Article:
{¶10} Dean also argues that the trial court abused its discretion "by ruling on Liberty's MSJ without first granting Dean's Civ.R. 56(F) request for discovery." Upon review of the record, including the docket, it does not appear that Dean filed a Civ.R. 56(F) request for discovery. Obviously, the court cannot rule on a motion that was not filed; therefore, we find no merit to Dean's argument regarding this issue.

         {¶11} Appellate review of granting summary judgment is de novo. Pursuant to Civ.R. 56(C), the party seeking summary judgment must prove that 1) there is no genuine issue of material fact; 2) he or she is entitled to judgment as a matter of law; and 3) reasonable minds can come to but one conclusion and that conclusion is adverse to the nonmoving party. Dresher v. Burt, 75 Ohio St.3d 280, 662 N.E.2d 264 (1996).

         III. Race Discrimination

         {¶12} Pursuant to R.C. 4112.02(A), it is unlawful for an employer, "because of the race * * * of any person, to discharge without just cause, * * * or otherwise to discriminate against that person with respect to * * * terms, conditions, or privileges of employment, or any matter directly or indirectly related to employment."

         {¶13} To prove a prima facie employment discrimination claim, a plaintiff must show, by a preponderance of the evidence, that he or she was 1) a member of a protected class; 2) subject to an adverse employment action; 3) qualified for the position; and 4) replaced by, or treated worse than, a person not belonging to that protected class. Mauzy v. Kelly Servs., Inc., 75 Ohio St.3d 578, 664 N.E.2d 1272 (1996). If the plaintiff succeeds, the case proceeds under a burden-shifting analysis as follows: "[T]he burden shifts to the employer to articulate a legitimate, nondiscriminatory reason for the adverse employment action. * * * If the employer meets its burden, the plaintiff must then demonstrate that the reason the employer offered is pretextual and that the real reason was discriminatory in nature." Lennon v. Cuyahoga Cty. Juvenile Court, 8th Dist. Cuyahoga No. 86651, 2006-Ohio-2587, ¶ 9.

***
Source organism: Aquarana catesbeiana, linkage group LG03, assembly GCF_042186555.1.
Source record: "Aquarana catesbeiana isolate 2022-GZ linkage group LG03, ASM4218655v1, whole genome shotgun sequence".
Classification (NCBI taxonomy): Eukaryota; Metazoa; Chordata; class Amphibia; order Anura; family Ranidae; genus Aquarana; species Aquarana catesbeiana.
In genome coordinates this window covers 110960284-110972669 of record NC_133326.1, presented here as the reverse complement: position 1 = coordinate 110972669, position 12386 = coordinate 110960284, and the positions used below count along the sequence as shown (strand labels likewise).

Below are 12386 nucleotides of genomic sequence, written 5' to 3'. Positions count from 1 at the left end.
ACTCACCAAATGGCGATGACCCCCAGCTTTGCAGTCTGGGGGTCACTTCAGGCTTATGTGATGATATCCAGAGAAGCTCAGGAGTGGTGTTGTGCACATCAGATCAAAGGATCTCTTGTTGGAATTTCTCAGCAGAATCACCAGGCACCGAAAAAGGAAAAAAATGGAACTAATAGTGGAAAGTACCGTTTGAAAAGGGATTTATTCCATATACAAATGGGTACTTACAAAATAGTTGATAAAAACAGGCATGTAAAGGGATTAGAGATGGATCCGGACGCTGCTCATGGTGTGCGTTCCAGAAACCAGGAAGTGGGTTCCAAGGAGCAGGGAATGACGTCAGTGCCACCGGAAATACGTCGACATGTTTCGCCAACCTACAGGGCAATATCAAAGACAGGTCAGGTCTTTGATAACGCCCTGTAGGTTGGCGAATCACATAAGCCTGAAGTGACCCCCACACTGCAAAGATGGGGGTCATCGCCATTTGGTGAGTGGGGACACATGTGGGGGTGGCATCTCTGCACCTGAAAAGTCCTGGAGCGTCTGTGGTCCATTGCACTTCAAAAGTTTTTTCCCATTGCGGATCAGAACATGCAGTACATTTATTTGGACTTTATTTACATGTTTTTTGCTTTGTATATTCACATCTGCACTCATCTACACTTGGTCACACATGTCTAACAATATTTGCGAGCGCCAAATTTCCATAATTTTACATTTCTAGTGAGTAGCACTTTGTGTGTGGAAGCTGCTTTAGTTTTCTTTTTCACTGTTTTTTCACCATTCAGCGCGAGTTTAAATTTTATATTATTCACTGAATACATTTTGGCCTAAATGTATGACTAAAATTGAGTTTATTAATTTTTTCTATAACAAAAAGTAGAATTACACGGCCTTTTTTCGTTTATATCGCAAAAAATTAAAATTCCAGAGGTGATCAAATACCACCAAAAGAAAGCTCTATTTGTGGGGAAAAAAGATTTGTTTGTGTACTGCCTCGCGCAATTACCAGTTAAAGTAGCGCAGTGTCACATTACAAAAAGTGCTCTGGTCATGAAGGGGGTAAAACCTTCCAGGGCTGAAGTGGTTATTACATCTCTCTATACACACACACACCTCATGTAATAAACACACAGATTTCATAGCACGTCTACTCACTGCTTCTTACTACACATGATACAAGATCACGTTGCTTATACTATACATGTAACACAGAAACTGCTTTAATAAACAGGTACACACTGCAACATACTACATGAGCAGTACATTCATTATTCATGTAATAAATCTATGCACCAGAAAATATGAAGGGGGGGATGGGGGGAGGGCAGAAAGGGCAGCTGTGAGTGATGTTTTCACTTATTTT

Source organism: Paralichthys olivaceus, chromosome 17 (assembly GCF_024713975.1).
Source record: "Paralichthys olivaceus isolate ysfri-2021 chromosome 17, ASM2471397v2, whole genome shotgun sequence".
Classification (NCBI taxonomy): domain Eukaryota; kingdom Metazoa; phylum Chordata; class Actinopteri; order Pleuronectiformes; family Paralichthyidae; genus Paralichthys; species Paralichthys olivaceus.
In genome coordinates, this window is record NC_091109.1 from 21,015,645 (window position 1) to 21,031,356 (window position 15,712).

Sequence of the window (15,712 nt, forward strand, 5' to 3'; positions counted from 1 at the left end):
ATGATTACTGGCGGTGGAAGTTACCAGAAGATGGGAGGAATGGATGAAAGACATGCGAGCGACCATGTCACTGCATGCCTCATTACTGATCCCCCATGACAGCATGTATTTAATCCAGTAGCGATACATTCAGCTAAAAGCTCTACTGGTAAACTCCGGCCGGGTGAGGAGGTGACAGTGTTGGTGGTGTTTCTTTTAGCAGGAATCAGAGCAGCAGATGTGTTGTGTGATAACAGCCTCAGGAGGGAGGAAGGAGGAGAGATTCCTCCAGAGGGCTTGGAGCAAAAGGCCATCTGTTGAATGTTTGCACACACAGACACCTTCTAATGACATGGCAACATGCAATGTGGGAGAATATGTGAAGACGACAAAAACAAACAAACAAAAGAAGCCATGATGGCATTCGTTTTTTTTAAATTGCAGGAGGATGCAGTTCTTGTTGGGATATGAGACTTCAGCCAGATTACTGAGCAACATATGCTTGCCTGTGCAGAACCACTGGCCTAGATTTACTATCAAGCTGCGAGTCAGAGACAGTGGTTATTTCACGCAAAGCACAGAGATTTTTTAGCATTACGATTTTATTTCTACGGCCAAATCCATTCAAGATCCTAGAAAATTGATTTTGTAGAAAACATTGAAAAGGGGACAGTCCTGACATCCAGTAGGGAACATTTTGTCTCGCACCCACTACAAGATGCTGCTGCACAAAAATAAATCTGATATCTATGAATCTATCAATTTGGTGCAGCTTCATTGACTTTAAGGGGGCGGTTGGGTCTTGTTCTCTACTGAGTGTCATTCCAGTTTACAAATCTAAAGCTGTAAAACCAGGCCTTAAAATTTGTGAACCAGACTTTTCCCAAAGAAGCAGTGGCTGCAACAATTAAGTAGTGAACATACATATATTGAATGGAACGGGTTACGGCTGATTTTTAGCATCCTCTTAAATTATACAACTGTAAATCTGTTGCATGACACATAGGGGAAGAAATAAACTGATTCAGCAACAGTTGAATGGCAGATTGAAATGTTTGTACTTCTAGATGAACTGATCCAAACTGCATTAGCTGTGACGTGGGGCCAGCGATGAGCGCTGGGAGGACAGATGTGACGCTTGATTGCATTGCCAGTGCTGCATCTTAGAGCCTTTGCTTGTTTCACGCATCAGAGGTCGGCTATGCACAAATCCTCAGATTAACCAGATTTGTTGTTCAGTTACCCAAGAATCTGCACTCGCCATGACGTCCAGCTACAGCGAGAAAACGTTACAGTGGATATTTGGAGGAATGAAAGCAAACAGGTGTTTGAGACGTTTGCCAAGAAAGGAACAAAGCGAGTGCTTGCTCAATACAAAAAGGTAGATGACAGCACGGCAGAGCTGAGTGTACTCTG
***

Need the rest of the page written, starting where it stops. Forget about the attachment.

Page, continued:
{¶14} Furthermore, Civ.R. 56(E) states, in part, that in opposing summary judgment, "an adverse party may not rest on the mere allegations or denials of the party's pleadings, but the party's response, by affidavit or as otherwise provided in this rule, must set forth specific facts showing that there is a genuine issue for trial." Mere speculation is insufficient to overcome summary judgment. Frankmann v. Skyline Mgt., 8th Dist. Cuyahoga No. 88807, 2007-Ohio-3922.

         III.A. Dean's Prima Facie Case of Race Discrimination